Tag Archives: The Corrs

TOP TEN: One Summery Summary

Four reasons to love the season.

Four reasons to love the season.

With Memorial Day Weekend in full swing, the unofficial start of summer has begun. It’s time to get out the swimsuit, the shades and the sunblock, because looking like a lobster is so not in style (unless, of course, you are a lobster, but then you wouldn’t be at a computer reading this.) Summer may be about fashion and fitness, but it’s also a season of great music. The turnover on my list has been pretty striking from week-to-week recently, as those summer song contenders make themselves known, but it appears a dominant “summer” title song won’t be around on pop radio this year. (You’ll have to go to the country chart for that one.)

We’ve handled topics about summer songs before: national hits from past decades, radio races, etc. However, I haven’t covered a countdown of the top “summer” hits from my own personal chart. After all, the results of my top ten songs are different from the usual set of classics. A lot of these songs came and went, some without much life at all, but it’s still nice to give them a spin or two. So, if you’re ready for some vacation vibes, jump into this pop pool with some splashy stats from my survey:

(List is based on total chart points during the full run of each song.)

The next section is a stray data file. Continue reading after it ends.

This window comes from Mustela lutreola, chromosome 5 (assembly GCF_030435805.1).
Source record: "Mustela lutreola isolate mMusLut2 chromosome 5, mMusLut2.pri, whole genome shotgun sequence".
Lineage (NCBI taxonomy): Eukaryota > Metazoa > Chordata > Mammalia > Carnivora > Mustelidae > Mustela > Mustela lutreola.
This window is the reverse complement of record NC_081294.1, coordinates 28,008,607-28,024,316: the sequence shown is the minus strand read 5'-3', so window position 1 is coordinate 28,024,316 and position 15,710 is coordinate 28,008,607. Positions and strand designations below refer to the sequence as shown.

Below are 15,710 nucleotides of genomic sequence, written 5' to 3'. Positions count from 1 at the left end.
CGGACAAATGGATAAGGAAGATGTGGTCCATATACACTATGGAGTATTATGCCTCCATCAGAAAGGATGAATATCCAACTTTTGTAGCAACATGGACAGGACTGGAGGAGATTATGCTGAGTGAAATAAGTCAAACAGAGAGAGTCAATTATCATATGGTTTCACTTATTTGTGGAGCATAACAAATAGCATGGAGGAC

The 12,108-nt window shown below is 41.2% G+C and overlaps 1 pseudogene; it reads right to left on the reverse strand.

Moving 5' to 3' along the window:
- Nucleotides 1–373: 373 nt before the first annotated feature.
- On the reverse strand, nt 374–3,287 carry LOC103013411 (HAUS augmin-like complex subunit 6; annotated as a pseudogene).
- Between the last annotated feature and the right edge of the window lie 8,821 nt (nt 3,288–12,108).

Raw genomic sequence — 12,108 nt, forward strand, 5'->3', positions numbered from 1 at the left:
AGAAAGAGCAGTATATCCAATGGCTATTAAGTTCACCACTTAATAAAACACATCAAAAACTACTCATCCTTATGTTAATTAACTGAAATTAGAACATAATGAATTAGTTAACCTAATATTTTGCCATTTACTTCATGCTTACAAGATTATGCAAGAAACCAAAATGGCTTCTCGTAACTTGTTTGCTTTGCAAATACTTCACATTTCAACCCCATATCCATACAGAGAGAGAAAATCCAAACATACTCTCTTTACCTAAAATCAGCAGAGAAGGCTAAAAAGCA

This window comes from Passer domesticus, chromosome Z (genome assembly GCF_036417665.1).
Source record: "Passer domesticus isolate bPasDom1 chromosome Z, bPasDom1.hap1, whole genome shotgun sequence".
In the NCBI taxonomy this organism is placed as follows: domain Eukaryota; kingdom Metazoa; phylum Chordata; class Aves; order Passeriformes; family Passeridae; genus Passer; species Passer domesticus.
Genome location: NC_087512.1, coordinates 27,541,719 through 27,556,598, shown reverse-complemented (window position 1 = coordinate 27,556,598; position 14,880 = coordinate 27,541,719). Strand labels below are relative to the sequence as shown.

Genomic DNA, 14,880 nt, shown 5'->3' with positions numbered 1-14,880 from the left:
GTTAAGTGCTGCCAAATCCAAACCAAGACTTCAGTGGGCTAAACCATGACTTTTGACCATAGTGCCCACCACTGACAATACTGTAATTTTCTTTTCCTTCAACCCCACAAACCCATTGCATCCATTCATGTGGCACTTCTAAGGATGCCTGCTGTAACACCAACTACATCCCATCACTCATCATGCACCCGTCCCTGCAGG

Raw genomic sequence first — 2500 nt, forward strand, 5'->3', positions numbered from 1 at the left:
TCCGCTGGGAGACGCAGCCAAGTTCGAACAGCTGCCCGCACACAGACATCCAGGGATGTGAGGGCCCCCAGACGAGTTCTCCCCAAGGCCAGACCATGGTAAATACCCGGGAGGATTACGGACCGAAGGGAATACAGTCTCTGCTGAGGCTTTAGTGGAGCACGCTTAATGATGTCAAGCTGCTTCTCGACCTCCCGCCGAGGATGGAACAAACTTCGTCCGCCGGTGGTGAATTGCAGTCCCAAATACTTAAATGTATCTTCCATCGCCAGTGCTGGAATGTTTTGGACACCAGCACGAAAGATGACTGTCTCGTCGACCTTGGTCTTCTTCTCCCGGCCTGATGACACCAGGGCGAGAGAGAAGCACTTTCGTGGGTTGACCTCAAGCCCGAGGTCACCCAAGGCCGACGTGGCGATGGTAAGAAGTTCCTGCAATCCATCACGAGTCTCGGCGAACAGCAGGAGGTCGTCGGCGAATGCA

10. JESSIE JAMES, “Boys In The Summer” (2010)
Album: (single only) (Mercury Records)
Peak: #27

09. SEALS & CROFTS, “Summer Breeze ’04” (2004)
Album: (single only) (Warner Bros. Records)
Peak: #27

08. JON MCLAUGHLIN featuring SARA BAREILLES, “Summer Is Over” (2012)
Album: Promising Promises (Razor & Tie Records)
Peak: #23 for two weeks

07. MATTHEW MORRISON, “Summer Rain” (2011)
Album: Matthew Morrison (Mercury Records)
Peak: #18 for two weeks

06. THE CORRS, “Summer Sunshine” (2004)
Album: Borrowed Heaven (Atlantic Records)
Peak: #13 for three weeks

05. AEROSMITH, “Girls Of Summer” (2002)
Album: O, Yeah! Ultimate Aerosmith Hits (Columbia/Geffen Records)
Peak: #9

04. MATT NATHANSON, “Gold In The Summertime” (2015)
Album: Show Me Your Fangs (Vanguard Records)
Peak: #9 for three weeks

03. KID ROCK, “All Summer Long” (2008)
Album: Rock N Roll Jesus (Atlantic Records)
Peak: #8

02. MAROON 5, “This Summer’s Gonna Hurt…” (2015)
Album: V (reissue) (Interscope Records)
Peak: #5

01. NEW KIDS ON THE BLOCK, “Summertime” (2008)
Album: The Block (Interscope Records)
Peak: #4 for three weeks

Have any older summer favorites? Still madly in love with the boys of NKOTB? Let me know in the comments or on Facebook or Twitter: click the “Get Social!” tab above to find us on there.

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Filed under Personal Charts, Retro

Shamrock Of Ages: The Top Irish Acts To Hit The States

Top o’ the morning to ya, blog readers, and Happy St. Patrick’s Day! Whether you’re celebrating with the Celtic or downing a few green beers, everybody is Irish today. Unfortunately, my pack of leprechauns had to leave early for the celebration, so I was left to come up with a post of the day. So, in honor of St. Patrick’s Day, a tribute to ten of the most popular Irish acts (born and/or raised) to make the American charts, in alphabetical order.